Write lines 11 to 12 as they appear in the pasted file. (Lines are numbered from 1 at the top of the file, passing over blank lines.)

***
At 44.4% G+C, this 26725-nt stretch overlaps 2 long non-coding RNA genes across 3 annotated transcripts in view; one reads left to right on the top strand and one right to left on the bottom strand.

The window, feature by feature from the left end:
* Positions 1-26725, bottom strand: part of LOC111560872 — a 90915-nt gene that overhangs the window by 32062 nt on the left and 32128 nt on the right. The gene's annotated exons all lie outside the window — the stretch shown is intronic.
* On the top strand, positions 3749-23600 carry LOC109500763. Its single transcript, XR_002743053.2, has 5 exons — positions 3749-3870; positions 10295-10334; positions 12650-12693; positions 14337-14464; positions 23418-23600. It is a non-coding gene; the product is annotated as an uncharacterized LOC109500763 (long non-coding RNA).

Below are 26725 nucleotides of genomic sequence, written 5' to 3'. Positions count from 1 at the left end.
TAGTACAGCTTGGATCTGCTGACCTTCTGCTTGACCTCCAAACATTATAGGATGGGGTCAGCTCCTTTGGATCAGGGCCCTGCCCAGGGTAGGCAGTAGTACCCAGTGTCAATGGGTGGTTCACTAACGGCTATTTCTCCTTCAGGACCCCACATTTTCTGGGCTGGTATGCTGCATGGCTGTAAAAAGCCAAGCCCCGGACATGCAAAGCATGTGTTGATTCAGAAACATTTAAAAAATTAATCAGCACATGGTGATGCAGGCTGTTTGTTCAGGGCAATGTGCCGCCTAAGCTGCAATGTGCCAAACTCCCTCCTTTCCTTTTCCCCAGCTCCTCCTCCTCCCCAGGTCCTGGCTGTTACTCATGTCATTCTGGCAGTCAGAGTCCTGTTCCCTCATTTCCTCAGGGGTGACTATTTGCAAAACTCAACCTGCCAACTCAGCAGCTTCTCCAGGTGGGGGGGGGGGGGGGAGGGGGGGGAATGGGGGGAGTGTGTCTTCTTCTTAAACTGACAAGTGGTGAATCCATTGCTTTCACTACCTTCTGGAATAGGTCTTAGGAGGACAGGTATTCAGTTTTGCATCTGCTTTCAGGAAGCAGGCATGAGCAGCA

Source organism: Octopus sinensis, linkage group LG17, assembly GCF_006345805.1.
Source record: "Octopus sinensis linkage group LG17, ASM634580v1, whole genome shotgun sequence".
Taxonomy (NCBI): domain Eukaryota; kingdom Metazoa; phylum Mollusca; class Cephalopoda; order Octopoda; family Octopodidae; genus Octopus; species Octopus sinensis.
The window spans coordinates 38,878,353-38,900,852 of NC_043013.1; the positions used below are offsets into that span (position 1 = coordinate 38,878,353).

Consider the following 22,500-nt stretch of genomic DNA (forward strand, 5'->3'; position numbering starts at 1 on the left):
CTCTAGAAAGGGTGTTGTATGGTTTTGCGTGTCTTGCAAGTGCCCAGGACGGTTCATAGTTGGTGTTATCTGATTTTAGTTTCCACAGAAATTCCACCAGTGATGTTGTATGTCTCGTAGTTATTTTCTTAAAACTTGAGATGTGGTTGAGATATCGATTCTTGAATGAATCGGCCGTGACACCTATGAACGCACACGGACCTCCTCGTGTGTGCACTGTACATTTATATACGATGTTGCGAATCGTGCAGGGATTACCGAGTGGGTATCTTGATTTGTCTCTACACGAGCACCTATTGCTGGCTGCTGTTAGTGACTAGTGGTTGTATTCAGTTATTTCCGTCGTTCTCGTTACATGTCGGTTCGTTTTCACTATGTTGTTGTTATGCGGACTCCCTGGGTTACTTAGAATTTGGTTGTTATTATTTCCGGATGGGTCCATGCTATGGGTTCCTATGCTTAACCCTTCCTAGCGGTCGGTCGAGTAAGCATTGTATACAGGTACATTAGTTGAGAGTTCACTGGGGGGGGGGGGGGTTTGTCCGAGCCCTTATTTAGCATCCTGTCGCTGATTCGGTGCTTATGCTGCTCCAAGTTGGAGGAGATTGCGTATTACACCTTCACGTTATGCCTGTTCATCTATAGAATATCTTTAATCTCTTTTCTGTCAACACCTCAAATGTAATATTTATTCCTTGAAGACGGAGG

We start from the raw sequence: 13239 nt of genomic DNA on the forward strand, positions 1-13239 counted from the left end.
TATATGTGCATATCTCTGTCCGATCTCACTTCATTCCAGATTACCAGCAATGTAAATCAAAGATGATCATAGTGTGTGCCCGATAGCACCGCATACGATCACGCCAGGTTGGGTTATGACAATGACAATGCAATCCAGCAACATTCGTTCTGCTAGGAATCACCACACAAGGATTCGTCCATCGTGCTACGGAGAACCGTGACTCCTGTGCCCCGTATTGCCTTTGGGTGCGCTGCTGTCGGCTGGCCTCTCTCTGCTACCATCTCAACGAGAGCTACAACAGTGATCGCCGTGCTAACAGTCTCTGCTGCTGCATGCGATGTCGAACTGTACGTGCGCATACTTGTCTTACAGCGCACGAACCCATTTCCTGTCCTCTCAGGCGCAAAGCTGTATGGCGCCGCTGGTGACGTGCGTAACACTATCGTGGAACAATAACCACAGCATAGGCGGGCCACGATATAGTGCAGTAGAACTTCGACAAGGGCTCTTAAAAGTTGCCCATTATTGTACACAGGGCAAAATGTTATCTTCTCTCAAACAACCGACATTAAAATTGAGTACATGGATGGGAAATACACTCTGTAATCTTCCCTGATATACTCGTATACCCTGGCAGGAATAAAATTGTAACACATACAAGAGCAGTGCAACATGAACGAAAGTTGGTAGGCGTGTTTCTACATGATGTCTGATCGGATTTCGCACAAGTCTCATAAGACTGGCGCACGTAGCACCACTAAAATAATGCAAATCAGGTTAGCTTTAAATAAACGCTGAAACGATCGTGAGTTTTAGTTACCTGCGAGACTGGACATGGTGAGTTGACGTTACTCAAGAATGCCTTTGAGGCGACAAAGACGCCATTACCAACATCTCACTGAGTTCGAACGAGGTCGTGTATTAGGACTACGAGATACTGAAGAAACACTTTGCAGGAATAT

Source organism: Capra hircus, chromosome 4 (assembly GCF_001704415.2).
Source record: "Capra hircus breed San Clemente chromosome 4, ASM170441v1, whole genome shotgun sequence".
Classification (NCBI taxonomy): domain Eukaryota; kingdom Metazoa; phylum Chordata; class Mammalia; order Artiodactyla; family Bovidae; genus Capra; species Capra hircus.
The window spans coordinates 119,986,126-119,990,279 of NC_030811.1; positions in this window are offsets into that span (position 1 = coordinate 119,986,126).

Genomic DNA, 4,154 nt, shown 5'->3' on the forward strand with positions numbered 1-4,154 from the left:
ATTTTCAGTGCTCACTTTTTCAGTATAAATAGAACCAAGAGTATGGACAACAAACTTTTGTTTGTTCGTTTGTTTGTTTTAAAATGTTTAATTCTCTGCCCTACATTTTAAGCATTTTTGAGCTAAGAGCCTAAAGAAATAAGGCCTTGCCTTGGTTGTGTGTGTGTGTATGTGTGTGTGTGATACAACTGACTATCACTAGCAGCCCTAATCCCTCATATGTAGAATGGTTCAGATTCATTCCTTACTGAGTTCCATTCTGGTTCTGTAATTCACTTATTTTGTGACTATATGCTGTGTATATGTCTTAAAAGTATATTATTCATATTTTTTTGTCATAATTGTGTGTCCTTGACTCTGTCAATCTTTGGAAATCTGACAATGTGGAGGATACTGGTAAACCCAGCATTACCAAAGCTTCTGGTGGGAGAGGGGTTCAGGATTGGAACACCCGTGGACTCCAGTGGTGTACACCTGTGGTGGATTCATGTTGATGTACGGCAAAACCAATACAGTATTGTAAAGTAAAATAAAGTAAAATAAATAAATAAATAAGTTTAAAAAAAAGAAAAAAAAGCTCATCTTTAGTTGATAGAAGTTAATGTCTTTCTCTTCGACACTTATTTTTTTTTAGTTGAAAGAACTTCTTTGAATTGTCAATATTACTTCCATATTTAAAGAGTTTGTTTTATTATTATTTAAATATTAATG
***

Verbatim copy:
Consider the following 22,500-nt stretch of genomic DNA (forward strand, 5'->3'; position numbering starts at 1 on the left):
CTCTAGAAAGGGTGTTGTATGGTTTTGCGTGTCTTGCAAGTGCCCAGGACGGTTCATAGTTGGTGTTATCTGATTTTAGTTTCCACAGAAATTCCACCAGTGATGTTGTATGTCTCGTAGTTATTTTCTTAAAACTTGAGATGTGGTTGAGATATCGATTCTTGAATGAATCGGCCGTGACACCTATGAACGCACACGGACCTCCTCGTGTGTGCACTGTACATTTATATACGATGTTGCGAATCGTGCAGGGATTACCGAGTGGGTATCTTGATTTGTCTCTACACGAGCACCTATTGCTGGCTGCTGTTAGTGACTAGTGGTTGTATTCAGTTATTTCCGTCGTTCTCGTTACATGTCGGTTCGTTTTCACTATGTTGTTGTTATGCGGACTCCCTGGGTTACTTAGAATTTGGTTGTTATTATTTCCGGATGGGTCCATGCTATGGGTTCCTATGCTTAACCCTTCCTAGCGGTCGGTCGAGTAAGCATTGTATACAGGTACATTAGTTGAGAGTTCACTGGGGGGGGGGGGGGTTTGTCCGAGCCCTTATTTAGCATCCTGTCGCTGATTCGGTGCTTATGCTGCTCCAAGTTGGAGGAGATTGCGTATTACACCTTCACGTTATGCCTGTTCATCTATAGAATATCTTTAATCTCTTTTCTGTCAACACCTCAAATGTAATATTTATTCCTTGAAGACGGAGG